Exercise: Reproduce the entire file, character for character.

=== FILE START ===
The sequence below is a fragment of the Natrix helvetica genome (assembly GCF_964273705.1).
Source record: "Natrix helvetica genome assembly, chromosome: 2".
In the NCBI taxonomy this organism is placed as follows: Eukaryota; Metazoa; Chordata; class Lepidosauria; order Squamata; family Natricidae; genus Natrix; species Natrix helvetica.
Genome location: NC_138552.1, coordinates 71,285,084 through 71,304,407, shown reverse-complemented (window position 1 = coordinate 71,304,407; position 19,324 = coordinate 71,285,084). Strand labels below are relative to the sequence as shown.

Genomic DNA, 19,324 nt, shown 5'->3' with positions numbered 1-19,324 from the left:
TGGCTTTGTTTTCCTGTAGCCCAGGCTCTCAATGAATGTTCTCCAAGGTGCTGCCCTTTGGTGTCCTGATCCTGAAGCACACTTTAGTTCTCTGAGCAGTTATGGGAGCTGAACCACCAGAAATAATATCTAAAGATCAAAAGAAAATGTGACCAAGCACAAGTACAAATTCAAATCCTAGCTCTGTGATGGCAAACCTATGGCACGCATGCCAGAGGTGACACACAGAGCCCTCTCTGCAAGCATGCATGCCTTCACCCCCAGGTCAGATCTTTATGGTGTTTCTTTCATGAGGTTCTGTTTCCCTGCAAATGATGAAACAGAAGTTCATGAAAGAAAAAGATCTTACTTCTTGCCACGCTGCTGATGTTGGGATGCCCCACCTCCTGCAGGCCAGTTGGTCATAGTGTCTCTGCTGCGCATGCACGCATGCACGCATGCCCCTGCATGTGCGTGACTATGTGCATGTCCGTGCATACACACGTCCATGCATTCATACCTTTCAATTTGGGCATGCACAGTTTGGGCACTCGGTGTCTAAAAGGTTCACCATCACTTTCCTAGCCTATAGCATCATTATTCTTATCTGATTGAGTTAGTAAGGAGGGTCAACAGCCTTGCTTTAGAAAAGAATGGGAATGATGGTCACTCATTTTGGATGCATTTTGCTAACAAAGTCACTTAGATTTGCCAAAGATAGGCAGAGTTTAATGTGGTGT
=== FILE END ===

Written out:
The sequence below is a fragment of the Natrix helvetica genome (assembly GCF_964273705.1).
Source record: "Natrix helvetica genome assembly, chromosome: 2".
In the NCBI taxonomy this organism is placed as follows: Eukaryota; Metazoa; Chordata; class Lepidosauria; order Squamata; family Natricidae; genus Natrix; species Natrix helvetica.
Genome location: NC_138552.1, coordinates 71,285,084 through 71,304,407, shown reverse-complemented (window position 1 = coordinate 71,304,407; position 19,324 = coordinate 71,285,084). Strand labels below are relative to the sequence as shown.

Genomic DNA, 19,324 nt, shown 5'->3' with positions numbered 1-19,324 from the left:
TGGCTTTGTTTTCCTGTAGCCCAGGCTCTCAATGAATGTTCTCCAAGGTGCTGCCCTTTGGTGTCCTGATCCTGAAGCACACTTTAGTTCTCTGAGCAGTTATGGGAGCTGAACCACCAGAAATAATATCTAAAGATCAAAAGAAAATGTGACCAAGCACAAGTACAAATTCAAATCCTAGCTCTGTGATGGCAAACCTATGGCACGCATGCCAGAGGTGACACACAGAGCCCTCTCTGCAAGCATGCATGCCTTCACCCCCAGGTCAGATCTTTATGGTGTTTCTTTCATGAGGTTCTGTTTCCCTGCAAATGATGAAACAGAAGTTCATGAAAGAAAAAGATCTTACTTCTTGCCACGCTGCTGATGTTGGGATGCCCCACCTCCTGCAGGCCAGTTGGTCATAGTGTCTCTGCTGCGCATGCACGCATGCACGCATGCCCCTGCATGTGCGTGACTATGTGCATGTCCGTGCATACACACGTCCATGCATTCATACCTTTCAATTTGGGCATGCACAGTTTGGGCACTCGGTGTCTAAAAGGTTCACCATCACTTTCCTAGCCTATAGCATCATTATTCTTATCTGATTGAGTTAGTAAGGAGGGTCAACAGCCTTGCTTTAGAAAAGAATGGGAATGATGGTCACTCATTTTGGATGCATTTTGCTAACAAAGTCACTTAGATTTGCCAAAGATAGGCAGAGTTTAATGTGGTGT